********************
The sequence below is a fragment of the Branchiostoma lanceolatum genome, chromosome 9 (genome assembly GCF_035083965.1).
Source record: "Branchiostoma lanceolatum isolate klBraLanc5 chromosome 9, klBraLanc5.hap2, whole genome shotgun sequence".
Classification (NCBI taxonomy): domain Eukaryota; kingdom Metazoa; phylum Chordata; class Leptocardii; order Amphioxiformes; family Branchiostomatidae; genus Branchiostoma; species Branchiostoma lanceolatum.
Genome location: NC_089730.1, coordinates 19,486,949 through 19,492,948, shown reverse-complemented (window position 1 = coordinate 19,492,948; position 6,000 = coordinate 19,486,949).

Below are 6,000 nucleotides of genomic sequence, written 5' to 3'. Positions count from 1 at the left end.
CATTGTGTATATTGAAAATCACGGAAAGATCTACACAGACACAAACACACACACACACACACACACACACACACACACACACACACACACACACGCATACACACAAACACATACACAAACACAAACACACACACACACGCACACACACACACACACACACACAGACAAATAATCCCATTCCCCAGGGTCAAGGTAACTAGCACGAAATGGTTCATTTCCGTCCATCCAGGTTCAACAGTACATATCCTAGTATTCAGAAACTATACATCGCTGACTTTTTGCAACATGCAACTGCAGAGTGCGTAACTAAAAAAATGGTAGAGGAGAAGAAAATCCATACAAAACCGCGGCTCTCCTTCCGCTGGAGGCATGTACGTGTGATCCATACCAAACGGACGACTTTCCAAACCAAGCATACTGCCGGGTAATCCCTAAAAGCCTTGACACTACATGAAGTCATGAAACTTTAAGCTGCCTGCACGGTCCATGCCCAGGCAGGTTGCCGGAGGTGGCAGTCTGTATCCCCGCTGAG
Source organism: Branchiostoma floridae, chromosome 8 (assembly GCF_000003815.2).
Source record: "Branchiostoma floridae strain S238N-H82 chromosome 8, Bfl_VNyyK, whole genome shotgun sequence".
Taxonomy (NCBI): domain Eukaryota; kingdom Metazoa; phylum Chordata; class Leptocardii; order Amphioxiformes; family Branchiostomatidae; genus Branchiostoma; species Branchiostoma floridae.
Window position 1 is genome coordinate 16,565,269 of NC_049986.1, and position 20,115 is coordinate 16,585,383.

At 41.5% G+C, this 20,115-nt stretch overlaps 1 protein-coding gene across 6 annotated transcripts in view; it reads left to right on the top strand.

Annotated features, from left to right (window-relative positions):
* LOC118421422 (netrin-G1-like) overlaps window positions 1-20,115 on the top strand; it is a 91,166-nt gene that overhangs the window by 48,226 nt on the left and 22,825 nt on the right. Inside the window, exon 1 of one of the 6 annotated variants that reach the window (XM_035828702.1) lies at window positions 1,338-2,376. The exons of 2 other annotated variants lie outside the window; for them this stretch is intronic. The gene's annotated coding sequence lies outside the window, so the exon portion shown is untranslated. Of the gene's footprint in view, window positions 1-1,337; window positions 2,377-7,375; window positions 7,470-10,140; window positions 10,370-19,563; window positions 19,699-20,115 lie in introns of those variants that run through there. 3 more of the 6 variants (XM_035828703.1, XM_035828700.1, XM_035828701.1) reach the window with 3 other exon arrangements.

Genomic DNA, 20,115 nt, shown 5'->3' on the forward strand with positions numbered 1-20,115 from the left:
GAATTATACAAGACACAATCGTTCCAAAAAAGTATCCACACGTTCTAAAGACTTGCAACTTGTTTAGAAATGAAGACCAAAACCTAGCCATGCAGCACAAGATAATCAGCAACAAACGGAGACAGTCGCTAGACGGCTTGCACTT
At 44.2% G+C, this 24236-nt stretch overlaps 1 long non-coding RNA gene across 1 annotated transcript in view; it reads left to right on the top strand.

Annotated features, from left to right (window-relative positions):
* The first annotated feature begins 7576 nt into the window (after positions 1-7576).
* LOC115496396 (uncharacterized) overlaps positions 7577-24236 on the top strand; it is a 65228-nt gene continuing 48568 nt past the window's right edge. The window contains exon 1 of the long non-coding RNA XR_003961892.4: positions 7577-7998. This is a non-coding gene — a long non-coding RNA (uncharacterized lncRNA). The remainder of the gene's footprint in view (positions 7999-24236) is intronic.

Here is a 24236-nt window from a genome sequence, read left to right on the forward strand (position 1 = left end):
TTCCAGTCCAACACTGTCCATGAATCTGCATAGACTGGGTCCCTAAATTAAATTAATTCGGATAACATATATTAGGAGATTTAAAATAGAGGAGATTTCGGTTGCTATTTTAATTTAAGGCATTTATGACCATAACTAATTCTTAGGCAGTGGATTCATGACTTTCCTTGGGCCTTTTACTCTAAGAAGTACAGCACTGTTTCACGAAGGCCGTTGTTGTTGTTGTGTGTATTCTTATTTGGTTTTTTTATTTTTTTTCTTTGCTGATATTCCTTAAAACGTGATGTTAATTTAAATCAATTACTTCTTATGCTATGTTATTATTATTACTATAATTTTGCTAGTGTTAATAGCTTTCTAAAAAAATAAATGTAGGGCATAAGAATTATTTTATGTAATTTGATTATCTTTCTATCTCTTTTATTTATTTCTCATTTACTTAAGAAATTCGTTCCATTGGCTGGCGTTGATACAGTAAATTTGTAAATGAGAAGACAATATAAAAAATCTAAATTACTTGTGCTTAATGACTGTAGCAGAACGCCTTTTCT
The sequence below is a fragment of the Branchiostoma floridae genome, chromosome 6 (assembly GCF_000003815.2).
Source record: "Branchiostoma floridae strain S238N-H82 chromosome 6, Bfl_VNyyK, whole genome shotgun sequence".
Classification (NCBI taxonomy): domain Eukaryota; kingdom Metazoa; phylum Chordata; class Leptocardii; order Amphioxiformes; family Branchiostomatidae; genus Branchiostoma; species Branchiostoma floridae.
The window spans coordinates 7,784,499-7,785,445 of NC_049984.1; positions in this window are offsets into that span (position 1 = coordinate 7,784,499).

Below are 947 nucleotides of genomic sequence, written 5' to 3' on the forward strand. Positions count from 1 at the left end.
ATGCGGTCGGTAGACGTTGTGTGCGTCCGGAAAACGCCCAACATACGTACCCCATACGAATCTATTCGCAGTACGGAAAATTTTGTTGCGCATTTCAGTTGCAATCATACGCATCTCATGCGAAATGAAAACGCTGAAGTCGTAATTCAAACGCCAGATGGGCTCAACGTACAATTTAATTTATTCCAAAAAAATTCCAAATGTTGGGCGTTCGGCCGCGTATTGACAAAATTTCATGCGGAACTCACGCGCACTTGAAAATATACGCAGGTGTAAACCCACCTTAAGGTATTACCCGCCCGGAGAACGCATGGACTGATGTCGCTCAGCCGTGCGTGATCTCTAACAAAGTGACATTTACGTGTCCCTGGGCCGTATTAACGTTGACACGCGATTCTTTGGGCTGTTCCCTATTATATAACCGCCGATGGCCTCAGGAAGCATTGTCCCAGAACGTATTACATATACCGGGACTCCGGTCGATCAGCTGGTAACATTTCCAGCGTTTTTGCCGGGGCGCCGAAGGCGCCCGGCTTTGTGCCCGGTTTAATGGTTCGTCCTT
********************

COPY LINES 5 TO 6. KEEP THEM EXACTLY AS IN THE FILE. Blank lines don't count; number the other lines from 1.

Below are 6,000 nucleotides of genomic sequence, written 5' to 3'. Positions count from 1 at the left end.
CATTGTGTATATTGAAAATCACGGAAAGATCTACACAGACACAAACACACACACACACACACACACACACACACACACACACACACACACACACGCATACACACAAACACATACACAAACACAAACACACACACACACGCACACACACACACACACACACACAGACAAATAATCCCATTCCCCAGGGTCAAGGTAACTAGCACGAAATGGTTCATTTCCGTCCATCCAGGTTCAACAGTACATATCCTAGTATTCAGAAACTATACATCGCTGACTTTTTGCAACATGCAACTGCAGAGTGCGTAACTAAAAAAATGGTAGAGGAGAAGAAAATCCATACAAAACCGCGGCTCTCCTTCCGCTGGAGGCATGTACGTGTGATCCATACCAAACGGACGACTTTCCAAACCAAGCATACTGCCGGGTAATCCCTAAAAGCCTTGACACTACATGAAGTCATGAAACTTTAAGCTGCCTGCACGGTCCATGCCCAGGCAGGTTGCCGGAGGTGGCAGTCTGTATCCCCGCTGAG